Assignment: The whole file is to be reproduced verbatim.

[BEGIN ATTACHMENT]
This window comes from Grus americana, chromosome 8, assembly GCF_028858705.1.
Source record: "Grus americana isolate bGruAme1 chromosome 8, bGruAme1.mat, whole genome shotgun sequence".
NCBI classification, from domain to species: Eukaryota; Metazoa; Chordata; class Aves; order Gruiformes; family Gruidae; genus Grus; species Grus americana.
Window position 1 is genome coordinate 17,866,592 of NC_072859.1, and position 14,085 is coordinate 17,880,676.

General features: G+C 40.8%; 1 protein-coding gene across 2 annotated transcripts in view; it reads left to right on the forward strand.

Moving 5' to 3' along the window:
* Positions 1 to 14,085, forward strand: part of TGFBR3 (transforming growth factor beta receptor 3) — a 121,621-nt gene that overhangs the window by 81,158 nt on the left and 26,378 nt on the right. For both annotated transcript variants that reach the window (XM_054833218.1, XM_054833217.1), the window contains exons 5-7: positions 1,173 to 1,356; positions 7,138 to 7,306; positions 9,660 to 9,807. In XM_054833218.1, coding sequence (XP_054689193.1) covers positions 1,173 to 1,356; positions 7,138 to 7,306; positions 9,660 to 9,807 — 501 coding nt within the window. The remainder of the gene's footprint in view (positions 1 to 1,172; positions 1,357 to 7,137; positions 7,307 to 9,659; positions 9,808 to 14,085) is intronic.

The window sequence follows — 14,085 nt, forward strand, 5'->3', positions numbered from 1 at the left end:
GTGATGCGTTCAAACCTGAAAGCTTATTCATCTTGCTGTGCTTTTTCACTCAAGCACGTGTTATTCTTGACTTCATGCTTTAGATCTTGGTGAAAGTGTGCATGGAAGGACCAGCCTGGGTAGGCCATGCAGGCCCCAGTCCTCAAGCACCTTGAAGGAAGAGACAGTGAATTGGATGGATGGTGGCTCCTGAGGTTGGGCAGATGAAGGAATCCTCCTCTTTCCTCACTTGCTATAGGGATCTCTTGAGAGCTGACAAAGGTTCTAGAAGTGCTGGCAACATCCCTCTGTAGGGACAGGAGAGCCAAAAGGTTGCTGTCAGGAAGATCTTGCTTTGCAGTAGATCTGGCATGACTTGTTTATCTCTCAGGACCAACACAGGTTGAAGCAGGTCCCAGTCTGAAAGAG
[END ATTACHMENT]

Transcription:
This window comes from Grus americana, chromosome 8, assembly GCF_028858705.1.
Source record: "Grus americana isolate bGruAme1 chromosome 8, bGruAme1.mat, whole genome shotgun sequence".
NCBI classification, from domain to species: Eukaryota; Metazoa; Chordata; class Aves; order Gruiformes; family Gruidae; genus Grus; species Grus americana.
Window position 1 is genome coordinate 17,866,592 of NC_072859.1, and position 14,085 is coordinate 17,880,676.

General features: G+C 40.8%; 1 protein-coding gene across 2 annotated transcripts in view; it reads left to right on the forward strand.

Moving 5' to 3' along the window:
* Positions 1 to 14,085, forward strand: part of TGFBR3 (transforming growth factor beta receptor 3) — a 121,621-nt gene that overhangs the window by 81,158 nt on the left and 26,378 nt on the right. For both annotated transcript variants that reach the window (XM_054833218.1, XM_054833217.1), the window contains exons 5-7: positions 1,173 to 1,356; positions 7,138 to 7,306; positions 9,660 to 9,807. In XM_054833218.1, coding sequence (XP_054689193.1) covers positions 1,173 to 1,356; positions 7,138 to 7,306; positions 9,660 to 9,807 — 501 coding nt within the window. The remainder of the gene's footprint in view (positions 1 to 1,172; positions 1,357 to 7,137; positions 7,307 to 9,659; positions 9,808 to 14,085) is intronic.

The window sequence follows — 14,085 nt, forward strand, 5'->3', positions numbered from 1 at the left end:
GTGATGCGTTCAAACCTGAAAGCTTATTCATCTTGCTGTGCTTTTTCACTCAAGCACGTGTTATTCTTGACTTCATGCTTTAGATCTTGGTGAAAGTGTGCATGGAAGGACCAGCCTGGGTAGGCCATGCAGGCCCCAGTCCTCAAGCACCTTGAAGGAAGAGACAGTGAATTGGATGGATGGTGGCTCCTGAGGTTGGGCAGATGAAGGAATCCTCCTCTTTCCTCACTTGCTATAGGGATCTCTTGAGAGCTGACAAAGGTTCTAGAAGTGCTGGCAACATCCCTCTGTAGGGACAGGAGAGCCAAAAGGTTGCTGTCAGGAAGATCTTGCTTTGCAGTAGATCTGGCATGACTTGTTTATCTCTCAGGACCAACACAGGTTGAAGCAGGTCCCAGTCTGAAAGAG